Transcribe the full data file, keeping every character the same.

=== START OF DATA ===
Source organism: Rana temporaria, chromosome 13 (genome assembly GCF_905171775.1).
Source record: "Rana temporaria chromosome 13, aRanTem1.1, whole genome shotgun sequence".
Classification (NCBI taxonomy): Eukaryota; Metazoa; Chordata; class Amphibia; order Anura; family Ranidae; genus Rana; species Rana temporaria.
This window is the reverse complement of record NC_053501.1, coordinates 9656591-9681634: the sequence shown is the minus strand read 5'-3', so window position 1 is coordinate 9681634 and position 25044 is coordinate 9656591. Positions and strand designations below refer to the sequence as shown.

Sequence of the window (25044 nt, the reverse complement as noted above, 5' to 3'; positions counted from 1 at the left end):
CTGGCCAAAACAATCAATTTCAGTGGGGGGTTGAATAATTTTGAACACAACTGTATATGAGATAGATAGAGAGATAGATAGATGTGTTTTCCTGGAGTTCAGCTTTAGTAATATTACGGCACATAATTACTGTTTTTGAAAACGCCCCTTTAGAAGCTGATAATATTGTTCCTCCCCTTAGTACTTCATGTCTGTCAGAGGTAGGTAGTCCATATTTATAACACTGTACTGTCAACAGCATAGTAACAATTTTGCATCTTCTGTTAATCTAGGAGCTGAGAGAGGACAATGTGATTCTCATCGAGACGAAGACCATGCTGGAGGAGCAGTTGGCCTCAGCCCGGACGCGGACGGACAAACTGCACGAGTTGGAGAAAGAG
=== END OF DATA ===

Source organism: Rana temporaria, chromosome 13 (genome assembly GCF_905171775.1).
Source record: "Rana temporaria chromosome 13, aRanTem1.1, whole genome shotgun sequence".
Classification (NCBI taxonomy): Eukaryota; Metazoa; Chordata; class Amphibia; order Anura; family Ranidae; genus Rana; species Rana temporaria.
This window is the reverse complement of record NC_053501.1, coordinates 9656591-9681634: the sequence shown is the minus strand read 5'-3', so window position 1 is coordinate 9681634 and position 25044 is coordinate 9656591. Positions and strand designations below refer to the sequence as shown.

Sequence of the window (25044 nt, the reverse complement as noted above, 5' to 3'; positions counted from 1 at the left end):
CTGGCCAAAACAATCAATTTCAGTGGGGGGTTGAATAATTTTGAACACAACTGTATATGAGATAGATAGAGAGATAGATAGATGTGTTTTCCTGGAGTTCAGCTTTAGTAATATTACGGCACATAATTACTGTTTTTGAAAACGCCCCTTTAGAAGCTGATAATATTGTTCCTCCCCTTAGTACTTCATGTCTGTCAGAGGTAGGTAGTCCATATTTATAACACTGTACTGTCAACAGCATAGTAACAATTTTGCATCTTCTGTTAATCTAGGAGCTGAGAGAGGACAATGTGATTCTCATCGAGACGAAGACCATGCTGGAGGAGCAGTTGGCCTCAGCCCGGACGCGGACGGACAAACTGCACGAGTTGGAGAAAGAG